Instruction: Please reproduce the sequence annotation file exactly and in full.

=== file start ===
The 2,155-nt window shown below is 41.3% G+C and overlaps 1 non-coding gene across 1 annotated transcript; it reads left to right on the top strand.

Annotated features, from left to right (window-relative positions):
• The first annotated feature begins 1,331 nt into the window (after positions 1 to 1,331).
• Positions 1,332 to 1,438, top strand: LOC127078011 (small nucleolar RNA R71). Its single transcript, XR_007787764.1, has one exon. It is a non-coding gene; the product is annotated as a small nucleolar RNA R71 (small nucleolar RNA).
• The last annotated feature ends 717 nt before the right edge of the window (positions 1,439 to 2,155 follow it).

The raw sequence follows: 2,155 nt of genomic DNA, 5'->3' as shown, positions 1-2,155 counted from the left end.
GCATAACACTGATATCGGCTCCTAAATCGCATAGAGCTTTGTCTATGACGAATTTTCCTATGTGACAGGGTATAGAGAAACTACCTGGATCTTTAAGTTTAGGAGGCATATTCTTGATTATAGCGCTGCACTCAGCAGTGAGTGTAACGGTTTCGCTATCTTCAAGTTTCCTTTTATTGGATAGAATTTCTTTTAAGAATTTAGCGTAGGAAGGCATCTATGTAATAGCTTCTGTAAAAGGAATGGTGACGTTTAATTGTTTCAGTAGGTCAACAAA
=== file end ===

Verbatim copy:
The 2,155-nt window shown below is 41.3% G+C and overlaps 1 non-coding gene across 1 annotated transcript; it reads left to right on the top strand.

Annotated features, from left to right (window-relative positions):
• The first annotated feature begins 1,331 nt into the window (after positions 1 to 1,331).
• Positions 1,332 to 1,438, top strand: LOC127078011 (small nucleolar RNA R71). Its single transcript, XR_007787764.1, has one exon. It is a non-coding gene; the product is annotated as a small nucleolar RNA R71 (small nucleolar RNA).
• The last annotated feature ends 717 nt before the right edge of the window (positions 1,439 to 2,155 follow it).

The raw sequence follows: 2,155 nt of genomic DNA, 5'->3' as shown, positions 1-2,155 counted from the left end.
GCATAACACTGATATCGGCTCCTAAATCGCATAGAGCTTTGTCTATGACGAATTTTCCTATGTGACAGGGTATAGAGAAACTACCTGGATCTTTAAGTTTAGGAGGCATATTCTTGATTATAGCGCTGCACTCAGCAGTGAGTGTAACGGTTTCGCTATCTTCAAGTTTCCTTTTATTGGATAGAATTTCTTTTAAGAATTTAGCGTAGGAAGGCATCTATGTAATAGCTTCTGTAAAAGGAATGGTGACGTTTAATTGTTTCAGTAGGTCAACAAA